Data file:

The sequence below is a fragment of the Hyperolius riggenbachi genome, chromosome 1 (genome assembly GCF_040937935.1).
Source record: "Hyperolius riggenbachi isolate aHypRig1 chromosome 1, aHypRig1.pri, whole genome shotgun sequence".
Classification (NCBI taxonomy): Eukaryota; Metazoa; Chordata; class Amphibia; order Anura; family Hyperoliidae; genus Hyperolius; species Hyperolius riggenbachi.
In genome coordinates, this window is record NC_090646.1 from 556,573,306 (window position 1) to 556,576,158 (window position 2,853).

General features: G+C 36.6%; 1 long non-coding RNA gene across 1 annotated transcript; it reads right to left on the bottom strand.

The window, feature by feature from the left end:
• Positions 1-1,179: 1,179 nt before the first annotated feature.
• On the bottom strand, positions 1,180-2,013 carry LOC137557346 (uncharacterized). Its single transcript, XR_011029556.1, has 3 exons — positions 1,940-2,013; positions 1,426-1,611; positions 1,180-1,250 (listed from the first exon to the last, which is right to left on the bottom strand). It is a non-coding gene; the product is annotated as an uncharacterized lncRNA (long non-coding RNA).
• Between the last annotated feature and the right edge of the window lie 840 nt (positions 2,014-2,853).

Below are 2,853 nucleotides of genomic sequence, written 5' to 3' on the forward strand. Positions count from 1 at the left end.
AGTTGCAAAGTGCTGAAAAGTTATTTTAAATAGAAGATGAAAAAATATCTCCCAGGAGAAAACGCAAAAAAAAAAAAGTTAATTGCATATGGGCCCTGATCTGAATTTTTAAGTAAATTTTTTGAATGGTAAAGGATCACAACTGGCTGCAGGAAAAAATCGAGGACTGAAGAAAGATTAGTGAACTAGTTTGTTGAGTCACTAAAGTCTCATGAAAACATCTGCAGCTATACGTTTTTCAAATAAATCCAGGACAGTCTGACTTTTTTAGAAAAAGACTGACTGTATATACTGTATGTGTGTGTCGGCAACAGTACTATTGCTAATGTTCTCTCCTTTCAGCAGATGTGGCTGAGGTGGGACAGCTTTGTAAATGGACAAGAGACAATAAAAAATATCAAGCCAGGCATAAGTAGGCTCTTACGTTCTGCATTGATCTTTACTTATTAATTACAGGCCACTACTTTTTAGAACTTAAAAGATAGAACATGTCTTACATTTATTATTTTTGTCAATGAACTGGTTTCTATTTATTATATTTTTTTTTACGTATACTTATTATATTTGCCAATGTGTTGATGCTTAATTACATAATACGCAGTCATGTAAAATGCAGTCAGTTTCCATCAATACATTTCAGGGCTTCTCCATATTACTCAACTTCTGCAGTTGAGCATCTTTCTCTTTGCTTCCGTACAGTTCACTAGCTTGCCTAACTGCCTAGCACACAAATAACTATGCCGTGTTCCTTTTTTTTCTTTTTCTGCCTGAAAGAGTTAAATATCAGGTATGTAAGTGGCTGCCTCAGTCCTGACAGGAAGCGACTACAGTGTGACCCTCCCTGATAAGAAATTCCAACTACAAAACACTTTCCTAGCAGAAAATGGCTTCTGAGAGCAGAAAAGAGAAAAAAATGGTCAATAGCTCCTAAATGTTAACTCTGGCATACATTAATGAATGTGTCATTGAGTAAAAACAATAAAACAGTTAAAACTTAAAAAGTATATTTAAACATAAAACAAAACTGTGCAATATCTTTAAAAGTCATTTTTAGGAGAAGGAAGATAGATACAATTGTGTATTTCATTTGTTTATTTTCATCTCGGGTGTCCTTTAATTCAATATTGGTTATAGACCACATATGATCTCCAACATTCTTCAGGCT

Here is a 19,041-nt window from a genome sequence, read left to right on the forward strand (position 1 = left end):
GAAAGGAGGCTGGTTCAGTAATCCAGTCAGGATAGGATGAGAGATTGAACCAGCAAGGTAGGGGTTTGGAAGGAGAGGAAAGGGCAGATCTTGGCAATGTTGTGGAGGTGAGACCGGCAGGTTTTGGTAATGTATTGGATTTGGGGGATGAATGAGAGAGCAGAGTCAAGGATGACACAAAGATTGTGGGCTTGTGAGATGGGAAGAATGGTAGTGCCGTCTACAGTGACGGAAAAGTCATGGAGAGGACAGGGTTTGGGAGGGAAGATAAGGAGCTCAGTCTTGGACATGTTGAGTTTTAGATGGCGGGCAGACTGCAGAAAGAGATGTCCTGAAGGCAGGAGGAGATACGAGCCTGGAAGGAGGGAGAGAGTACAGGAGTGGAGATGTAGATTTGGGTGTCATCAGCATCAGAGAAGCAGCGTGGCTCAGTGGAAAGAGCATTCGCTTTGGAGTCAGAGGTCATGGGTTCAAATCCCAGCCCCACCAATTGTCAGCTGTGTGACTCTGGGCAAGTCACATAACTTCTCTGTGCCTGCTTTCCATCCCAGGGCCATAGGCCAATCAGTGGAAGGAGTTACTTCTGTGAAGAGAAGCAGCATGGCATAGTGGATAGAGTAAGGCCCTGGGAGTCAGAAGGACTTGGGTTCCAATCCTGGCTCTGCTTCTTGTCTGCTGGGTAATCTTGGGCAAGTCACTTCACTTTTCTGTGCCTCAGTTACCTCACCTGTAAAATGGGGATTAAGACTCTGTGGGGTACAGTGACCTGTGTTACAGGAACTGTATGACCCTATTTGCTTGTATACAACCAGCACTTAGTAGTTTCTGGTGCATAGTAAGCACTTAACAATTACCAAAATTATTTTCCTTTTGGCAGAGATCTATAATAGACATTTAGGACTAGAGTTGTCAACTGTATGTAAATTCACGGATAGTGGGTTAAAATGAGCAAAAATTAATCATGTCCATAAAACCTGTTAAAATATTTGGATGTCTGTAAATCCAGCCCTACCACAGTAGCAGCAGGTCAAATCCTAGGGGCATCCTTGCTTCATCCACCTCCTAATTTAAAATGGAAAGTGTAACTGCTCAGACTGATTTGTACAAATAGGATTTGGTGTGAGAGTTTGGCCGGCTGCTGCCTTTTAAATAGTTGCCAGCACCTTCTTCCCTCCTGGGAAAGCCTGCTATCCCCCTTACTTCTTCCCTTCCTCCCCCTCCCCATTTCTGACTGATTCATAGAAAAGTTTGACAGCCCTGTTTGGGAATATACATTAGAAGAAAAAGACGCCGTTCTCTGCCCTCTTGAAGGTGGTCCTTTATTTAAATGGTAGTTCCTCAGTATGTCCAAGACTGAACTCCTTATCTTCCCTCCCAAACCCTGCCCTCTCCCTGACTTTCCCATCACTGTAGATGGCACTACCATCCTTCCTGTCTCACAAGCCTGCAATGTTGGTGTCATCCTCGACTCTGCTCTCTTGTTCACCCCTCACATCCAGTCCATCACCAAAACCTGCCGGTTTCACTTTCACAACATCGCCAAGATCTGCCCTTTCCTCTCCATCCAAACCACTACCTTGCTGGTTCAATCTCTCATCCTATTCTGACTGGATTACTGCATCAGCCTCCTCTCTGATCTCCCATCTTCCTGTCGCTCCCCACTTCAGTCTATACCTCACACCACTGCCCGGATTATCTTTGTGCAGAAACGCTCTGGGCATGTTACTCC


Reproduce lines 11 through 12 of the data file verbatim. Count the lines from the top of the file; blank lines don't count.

AGTTGCAAAGTGCTGAAAAGTTATTTTAAATAGAAGATGAAAAAATATCTCCCAGGAGAAAACGCAAAAAAAAAAAAGTTAATTGCATATGGGCCCTGATCTGAATTTTTAAGTAAATTTTTTGAATGGTAAAGGATCACAACTGGCTGCAGGAAAAAATCGAGGACTGAAGAAAGATTAGTGAACTAGTTTGTTGAGTCACTAAAGTCTCATGAAAACATCTGCAGCTATACGTTTTTCAAATAAATCCAGGACAGTCTGACTTTTTTAGAAAAAGACTGACTGTATATACTGTATGTGTGTGTCGGCAACAGTACTATTGCTAATGTTCTCTCCTTTCAGCAGATGTGGCTGAGGTGGGACAGCTTTGTAAATGGACAAGAGACAATAAAAAATATCAAGCCAGGCATAAGTAGGCTCTTACGTTCTGCATTGATCTTTACTTATTAATTACAGGCCACTACTTTTTAGAACTTAAAAGATAGAACATGTCTTACATTTATTATTTTTGTCAATGAACTGGTTTCTATTTATTATATTTTTTTTTACGTATACTTATTATATTTGCCAATGTGTTGATGCTTAATTACATAATACGCAGTCATGTAAAATGCAGTCAGTTTCCATCAATACATTTCAGGGCTTCTCCATATTACTCAACTTCTGCAGTTGAGCATCTTTCTCTTTGCTTCCGTACAGTTCACTAGCTTGCCTAACTGCCTAGCACACAAATAACTATGCCGTGTTCCTTTTTTTTCTTTTTCTGCCTGAAAGAGTTAAATATCAGGTATGTAAGTGGCTGCCTCAGTCCTGACAGGAAGCGACTACAGTGTGACCCTCCCTGATAAGAAATTCCAACTACAAAACACTTTCCTAGCAGAAAATGGCTTCTGAGAGCAGAAAAGAGAAAAAAATGGTCAATAGCTCCTAAATGTTAACTCTGGCATACATTAATGAATGTGTCATTGAGTAAAAACAATAAAACAGTTAAAACTTAAAAAGTATATTTAAACATAAAACAAAACTGTGCAATATCTTTAAAAGTCATTTTTAGGAGAAGGAAGATAGATACAATTGTGTATTTCATTTGTTTATTTTCATCTCGGGTGTCCTTTAATTCAATATTGGTTATAGACCACATATGATCTCCAACATTCTTCAGGCT

Here is a 19,041-nt window from a genome sequence, read left to right on the forward strand (position 1 = left end):